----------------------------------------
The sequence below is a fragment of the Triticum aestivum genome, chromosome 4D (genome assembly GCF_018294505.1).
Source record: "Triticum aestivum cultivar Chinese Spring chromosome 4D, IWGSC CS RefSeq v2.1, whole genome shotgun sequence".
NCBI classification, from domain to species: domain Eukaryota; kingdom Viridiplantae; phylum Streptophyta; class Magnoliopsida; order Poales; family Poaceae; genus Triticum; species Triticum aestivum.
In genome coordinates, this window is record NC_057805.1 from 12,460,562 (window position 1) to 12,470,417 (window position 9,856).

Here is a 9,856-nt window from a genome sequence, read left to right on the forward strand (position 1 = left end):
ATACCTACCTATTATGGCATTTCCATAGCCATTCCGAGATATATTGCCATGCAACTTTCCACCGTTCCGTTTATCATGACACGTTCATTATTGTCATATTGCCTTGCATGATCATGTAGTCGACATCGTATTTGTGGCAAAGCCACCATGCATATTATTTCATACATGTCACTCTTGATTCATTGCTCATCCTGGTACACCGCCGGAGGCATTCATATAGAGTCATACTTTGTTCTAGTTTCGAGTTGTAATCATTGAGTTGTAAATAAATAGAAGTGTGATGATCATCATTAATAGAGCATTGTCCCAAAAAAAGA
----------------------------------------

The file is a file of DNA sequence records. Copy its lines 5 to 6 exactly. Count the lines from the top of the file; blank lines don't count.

Here is a 9,856-nt window from a genome sequence, read left to right on the forward strand (position 1 = left end):
ATACCTACCTATTATGGCATTTCCATAGCCATTCCGAGATATATTGCCATGCAACTTTCCACCGTTCCGTTTATCATGACACGTTCATTATTGTCATATTGCCTTGCATGATCATGTAGTCGACATCGTATTTGTGGCAAAGCCACCATGCATATTATTTCATACATGTCACTCTTGATTCATTGCTCATCCTGGTACACCGCCGGAGGCATTCATATAGAGTCATACTTTGTTCTAGTTTCGAGTTGTAATCATTGAGTTGTAAATAAATAGAAGTGTGATGATCATCATTAATAGAGCATTGTCCCAAAAAAAGA